U. ROCHESTER (US)—An ancestor of the AIDS virus hijacked an entire gene—perhaps from some prehistoric cat it had infected. Researchers say the gene makes it easier for the virus to infect humans.
The discovery represents the first instance in which researchers have found an entire animal gene within the genome of the human immunodeficiency virus despite 30 years of intense analyses. Details were published in the journal Nature Structural and Molecular Biology.
Furthermore, the hijacked gene helps the virus infect humans much more efficiently, with implications for the design of new anti-HIV drugs, researchers say. Further out, studying how viruses swap genes with, and jump between, animals may enable health authorities to anticipate and avert species jumps, like the ones made by bird flu and swine flu into humans.
“HIV molecular biology is the most studied in history, which makes it remarkable that the presence of an entire copy of this gene, called tRNALys3, could go undiscovered within the HIV genome for decades,” says Robert Bambara, the study’s lead author and chair of the biochemistry and biophysics department at the University of Rochester Medical Center. “We not only found the gene, but also a plausible explanation for why it is still there after millions of generations: its presence makes HIV dramatically better at reproducing inside of our cells. This suggests new ways to shut down with drugs the ability of the virus to mass produce copies of itself.”
The current study offers the first example where an animal gene acquired by HIV helps the virus reproduce. Retroviruses like HIV are simple life forms that have evolved to stitch themselves into human genetic machinery and use it to mass produce copies of the virus. Given this mixing of genetic material, it is not surprising that retroviruses and animal cells have been swapping genes for millions of years
Faced with spacing problems in its copying process, retroviral genetic material must perform some “fancy footwork” to pass on information to the next generation of viruses. One such move on end of the viral DNA chain is broken off and transferred to the other end. Bambara’s discovery is that such transfers are much more effective because HIV has acquired a copy of the animal gene tRNALys3.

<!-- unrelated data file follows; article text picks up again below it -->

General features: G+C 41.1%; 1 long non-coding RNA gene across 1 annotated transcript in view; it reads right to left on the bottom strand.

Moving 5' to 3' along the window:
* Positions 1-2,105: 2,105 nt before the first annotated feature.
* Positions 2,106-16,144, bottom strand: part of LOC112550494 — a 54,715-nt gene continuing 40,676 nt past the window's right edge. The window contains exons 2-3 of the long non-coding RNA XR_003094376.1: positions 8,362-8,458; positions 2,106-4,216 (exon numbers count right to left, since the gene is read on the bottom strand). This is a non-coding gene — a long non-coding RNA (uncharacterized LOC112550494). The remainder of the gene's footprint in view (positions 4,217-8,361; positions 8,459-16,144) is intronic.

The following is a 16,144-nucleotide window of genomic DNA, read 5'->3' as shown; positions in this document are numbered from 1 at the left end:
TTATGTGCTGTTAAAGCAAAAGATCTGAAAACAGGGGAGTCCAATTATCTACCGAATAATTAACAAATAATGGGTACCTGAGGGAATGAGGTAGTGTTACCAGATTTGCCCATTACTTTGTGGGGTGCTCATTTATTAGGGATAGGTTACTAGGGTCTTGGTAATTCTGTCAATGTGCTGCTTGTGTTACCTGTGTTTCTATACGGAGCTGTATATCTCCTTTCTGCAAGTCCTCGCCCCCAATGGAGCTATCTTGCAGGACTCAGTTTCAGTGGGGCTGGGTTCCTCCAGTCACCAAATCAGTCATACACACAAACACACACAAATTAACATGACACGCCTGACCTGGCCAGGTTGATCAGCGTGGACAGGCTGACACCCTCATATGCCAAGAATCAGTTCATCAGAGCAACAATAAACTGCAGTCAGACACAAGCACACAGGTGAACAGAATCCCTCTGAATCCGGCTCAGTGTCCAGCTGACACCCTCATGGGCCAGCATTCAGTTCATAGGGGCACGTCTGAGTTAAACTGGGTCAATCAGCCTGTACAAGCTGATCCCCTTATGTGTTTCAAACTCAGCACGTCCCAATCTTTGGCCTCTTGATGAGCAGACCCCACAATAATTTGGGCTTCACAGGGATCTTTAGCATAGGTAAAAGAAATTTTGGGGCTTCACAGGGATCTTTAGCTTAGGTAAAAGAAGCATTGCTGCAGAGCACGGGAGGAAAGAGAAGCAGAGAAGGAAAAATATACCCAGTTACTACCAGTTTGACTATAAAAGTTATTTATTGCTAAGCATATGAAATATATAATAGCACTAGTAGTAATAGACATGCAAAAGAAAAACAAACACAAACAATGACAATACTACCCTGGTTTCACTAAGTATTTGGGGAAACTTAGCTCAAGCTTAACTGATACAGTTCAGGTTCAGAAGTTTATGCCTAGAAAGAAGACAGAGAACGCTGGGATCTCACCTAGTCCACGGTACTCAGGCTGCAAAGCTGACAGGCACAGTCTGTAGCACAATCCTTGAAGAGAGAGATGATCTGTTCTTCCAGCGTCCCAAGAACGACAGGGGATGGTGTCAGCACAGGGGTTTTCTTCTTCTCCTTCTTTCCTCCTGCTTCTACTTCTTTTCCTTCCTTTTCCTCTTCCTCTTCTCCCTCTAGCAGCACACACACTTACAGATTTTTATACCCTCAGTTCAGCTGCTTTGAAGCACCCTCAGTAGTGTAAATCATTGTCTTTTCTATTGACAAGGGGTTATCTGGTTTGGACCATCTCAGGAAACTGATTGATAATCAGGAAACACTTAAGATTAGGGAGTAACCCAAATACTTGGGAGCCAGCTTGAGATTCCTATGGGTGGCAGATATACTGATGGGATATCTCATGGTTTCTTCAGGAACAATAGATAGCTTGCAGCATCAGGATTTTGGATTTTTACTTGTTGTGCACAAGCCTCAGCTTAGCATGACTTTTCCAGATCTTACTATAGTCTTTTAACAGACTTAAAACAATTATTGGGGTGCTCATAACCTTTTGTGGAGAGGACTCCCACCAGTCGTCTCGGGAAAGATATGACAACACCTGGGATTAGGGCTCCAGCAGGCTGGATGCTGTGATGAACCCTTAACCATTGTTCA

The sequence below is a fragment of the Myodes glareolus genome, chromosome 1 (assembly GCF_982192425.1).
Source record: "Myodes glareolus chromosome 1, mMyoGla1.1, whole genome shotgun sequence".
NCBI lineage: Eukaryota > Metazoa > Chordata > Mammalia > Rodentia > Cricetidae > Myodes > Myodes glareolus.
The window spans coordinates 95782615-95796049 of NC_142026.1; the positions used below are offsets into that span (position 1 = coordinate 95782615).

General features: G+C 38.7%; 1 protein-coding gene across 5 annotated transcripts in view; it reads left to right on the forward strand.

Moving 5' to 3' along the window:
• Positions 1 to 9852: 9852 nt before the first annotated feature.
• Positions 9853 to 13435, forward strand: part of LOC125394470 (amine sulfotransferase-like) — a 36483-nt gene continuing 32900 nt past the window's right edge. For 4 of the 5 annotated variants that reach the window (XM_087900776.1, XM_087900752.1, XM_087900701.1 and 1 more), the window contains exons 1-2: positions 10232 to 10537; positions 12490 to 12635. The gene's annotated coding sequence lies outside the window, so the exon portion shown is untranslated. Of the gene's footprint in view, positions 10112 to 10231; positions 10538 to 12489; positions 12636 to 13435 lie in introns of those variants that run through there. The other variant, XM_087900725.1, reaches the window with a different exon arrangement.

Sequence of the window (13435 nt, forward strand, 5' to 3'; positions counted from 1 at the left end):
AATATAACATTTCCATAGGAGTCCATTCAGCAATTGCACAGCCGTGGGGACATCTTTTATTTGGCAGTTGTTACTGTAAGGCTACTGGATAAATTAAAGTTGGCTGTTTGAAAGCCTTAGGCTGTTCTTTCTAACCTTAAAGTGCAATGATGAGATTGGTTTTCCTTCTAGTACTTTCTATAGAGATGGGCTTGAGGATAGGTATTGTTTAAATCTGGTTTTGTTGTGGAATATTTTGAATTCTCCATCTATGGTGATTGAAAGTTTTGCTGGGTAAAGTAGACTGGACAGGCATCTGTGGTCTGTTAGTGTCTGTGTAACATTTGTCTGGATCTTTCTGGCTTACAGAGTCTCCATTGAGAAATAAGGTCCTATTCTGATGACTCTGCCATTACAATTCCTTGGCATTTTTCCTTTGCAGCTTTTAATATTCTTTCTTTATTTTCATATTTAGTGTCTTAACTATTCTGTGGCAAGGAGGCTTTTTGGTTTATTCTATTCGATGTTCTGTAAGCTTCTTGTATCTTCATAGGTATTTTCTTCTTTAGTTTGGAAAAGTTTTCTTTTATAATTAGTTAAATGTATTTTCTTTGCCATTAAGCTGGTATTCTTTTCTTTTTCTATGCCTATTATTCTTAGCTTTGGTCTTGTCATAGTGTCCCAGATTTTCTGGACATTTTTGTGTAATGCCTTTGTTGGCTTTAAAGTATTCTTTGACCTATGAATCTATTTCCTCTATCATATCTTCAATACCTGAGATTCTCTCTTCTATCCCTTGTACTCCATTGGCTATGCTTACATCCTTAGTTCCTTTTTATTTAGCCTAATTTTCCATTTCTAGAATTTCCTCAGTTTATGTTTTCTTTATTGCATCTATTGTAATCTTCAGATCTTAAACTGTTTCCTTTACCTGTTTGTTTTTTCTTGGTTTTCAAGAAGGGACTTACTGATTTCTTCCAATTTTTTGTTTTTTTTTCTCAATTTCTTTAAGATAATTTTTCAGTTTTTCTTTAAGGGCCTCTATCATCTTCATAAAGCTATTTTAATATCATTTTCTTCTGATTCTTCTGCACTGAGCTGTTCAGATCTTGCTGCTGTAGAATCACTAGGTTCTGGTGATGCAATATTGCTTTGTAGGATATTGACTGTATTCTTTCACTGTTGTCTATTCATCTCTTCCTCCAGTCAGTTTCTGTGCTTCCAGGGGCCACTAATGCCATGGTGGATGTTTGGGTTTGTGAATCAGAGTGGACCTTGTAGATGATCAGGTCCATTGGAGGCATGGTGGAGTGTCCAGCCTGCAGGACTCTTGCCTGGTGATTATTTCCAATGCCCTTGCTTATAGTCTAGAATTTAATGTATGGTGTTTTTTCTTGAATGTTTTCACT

HIV does not start copying itself until it bumps into human genetic machinery because invading that machinery is part of its reproductive process. Specifically, past work had shown that one piece of that machinery, human tRNALys3, kicks off strand transfer by attaching to HIV genetic material in a key spot.
In 2000, a French team found that the tRNAlys3 could also attach to a second spot, a sequence nine nucleotide building blocks long, on the opposite end of the same HIV gene chain. They proposed that tRNAly3 not only initiated strand transfer, but also served as a bridge holding the two ends of the chain close together. With the chain now “curled up on itself,” it was much easier for the strong stop minus strand DNA chain to jump from one end to the other as part of HIV reproduction. Why the viral genetic code could do this was unknown.
Bambara and colleagues began searching for other sequences within the HIV genetic code that might help the original nine-nucleotide sequence link up with tRNAlys3, and increase the efficiency of minus strand transfer. The team made the “startling” discovery that the HIV gene code had come to include a full length, 82-nucleotide gene resembling the tRNAlys3 gene in animals, and surrounding the original 9-nucleotide sequence. The second end of the HIV genetic code, it turned out, could link up tRNAly3 because they were each other’s mirror image.
How was it possible for the field to identify tRNAlys3 as the trigger for viral replication yet not recognize for 30 years that an entire copy of the tRNAlys3 gene was part of the viral genome? Ferreting meaningful patterns out of the complex HIV code is a daunting task, with some analysis made possible only through high-speed computing. Bambara and his colleagues combined their novel computer search program with their insights into RNA biology to reveal the gene.
In the next phase, the team will look for similarities between the tRNA-like sequences in HIV and in immunodeficiency viruses infecting cats, monkeys and lemurs. Are the viruses with this gene more virulent than those that have either lost it or evolved without it?
They also hope to screen for drug candidates that block strand transfer based on their new understanding of HIV. Several pharmaceutical companies are seeking to develop such drugs as well, Bambara says.
The study was sponsored by the National Institute of General Medical Sciences, one of the National Institutes of Health.
University of Rochester health news: www.urmc.rochester.edu/news/